It is essential to follow specific sauna safety and health guidelines every time you visit a sauna.
- Never wear any jewelry in a sauna, and make sure your swimsuit does not contain any slimming panels or metal parts. The metal may heat up and possibly burn skin.
- Never wear any creams or lotions. They not only will run with your sweat and make an oily mess but also, they will clog up your pores and keep your skin from breathing and sweating.
- Bring a clean cotton towel to sit on. This will help keep you clean, as well as protect the benches from body oils.
- Protect hair with a towel or turban, regardless of its length. The intense heat can dry out the hair shafts, causing hair to be brittle and possibly break off.
- Do not eat before you take a sauna as you could become nauseated.
- Never eat in the sauna or drink alcoholic beverages. Drinking alcohol can lower blood pressure and cause dizziness.
- Be very careful when moving in the Sauna, as the benches and floors may be slippery.
- Never throw water on the stones when there are people near the stove because hot steam may burn their skin.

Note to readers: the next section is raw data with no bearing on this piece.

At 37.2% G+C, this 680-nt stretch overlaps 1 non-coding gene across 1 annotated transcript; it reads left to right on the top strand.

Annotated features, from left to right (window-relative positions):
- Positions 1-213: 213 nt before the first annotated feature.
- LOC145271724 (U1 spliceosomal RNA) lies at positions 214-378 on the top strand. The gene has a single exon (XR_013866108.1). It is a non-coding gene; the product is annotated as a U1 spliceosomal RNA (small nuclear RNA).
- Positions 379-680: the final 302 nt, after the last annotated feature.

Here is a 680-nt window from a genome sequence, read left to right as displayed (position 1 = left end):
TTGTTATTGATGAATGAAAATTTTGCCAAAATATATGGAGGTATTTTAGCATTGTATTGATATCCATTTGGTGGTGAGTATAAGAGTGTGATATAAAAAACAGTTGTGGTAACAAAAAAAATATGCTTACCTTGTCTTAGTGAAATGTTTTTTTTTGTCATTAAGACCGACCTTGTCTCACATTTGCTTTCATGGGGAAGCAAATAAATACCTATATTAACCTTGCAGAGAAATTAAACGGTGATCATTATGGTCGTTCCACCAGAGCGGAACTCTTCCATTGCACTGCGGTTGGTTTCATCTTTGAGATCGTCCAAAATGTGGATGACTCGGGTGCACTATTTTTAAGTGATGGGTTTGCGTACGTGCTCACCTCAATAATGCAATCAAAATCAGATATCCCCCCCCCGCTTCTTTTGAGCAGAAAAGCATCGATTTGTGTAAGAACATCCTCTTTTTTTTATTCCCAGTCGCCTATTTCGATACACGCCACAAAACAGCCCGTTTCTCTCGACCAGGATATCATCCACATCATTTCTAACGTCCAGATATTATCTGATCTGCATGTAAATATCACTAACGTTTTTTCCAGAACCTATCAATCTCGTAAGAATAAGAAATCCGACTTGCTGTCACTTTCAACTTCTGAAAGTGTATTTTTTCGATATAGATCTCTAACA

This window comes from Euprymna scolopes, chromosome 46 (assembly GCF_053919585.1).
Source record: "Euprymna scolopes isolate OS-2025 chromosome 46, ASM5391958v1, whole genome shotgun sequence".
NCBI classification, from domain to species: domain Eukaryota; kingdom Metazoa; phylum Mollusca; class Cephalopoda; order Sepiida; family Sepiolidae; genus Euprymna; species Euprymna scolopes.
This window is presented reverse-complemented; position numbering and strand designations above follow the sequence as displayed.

- After leaving the sauna, step into cooler air, a swimming pool, or a cold shower to cool down.
- Alternate between the hot and cold to get the most out of a sauna experience.
- To prevent your body from dehydration, drink plenty of cool water—between 2 to 4 glasses—after leaving the sauna.
- Follow up with a shower, but skip on the soap. Start off using warm water. Once the sweat is all gone, lower the temperature to a pleasantly cool one. This will help your body cool down further.
- If you must use soap, go for a mild, natural soap. Saunas cause your pores to open up, and harsh soaps can irritate your skin.
- Moisturize your skin after you use the sauna. Your skin can quickly become dry when it hits the air again.
- Stick to moderate temperatures of around 70°C and attain the best health effects from a sauna.
- Do not stay in a sauna for longer than 15 to 20 minutes. It’s okay to get out sooner if you start to feel uncomfortable. The human body is not made to withstand such high temperatures for long periods.
- Leave the sauna immediately if you start to feel dizzy, nauseous, or lightheaded.
- Do not leave children or disabled people without supervision in a sauna. Sauna is strictly forbidden for babies and not recommended for younger kids.
- Do not leave the sauna unattended if you use the wood-burning heater.
- Do not hang clothes to dry in the Sauna, as this may cause a risk of fire.
- Rest for at least ten minutes after getting out of a sauna. Don’t jump straight to your subsequent workout. Instead, find a cool place where you can sit still or lay down. This will give your body some time to recuperate and your heart rate to slow down.
SAUNA MAINTENANCE GUIDELINES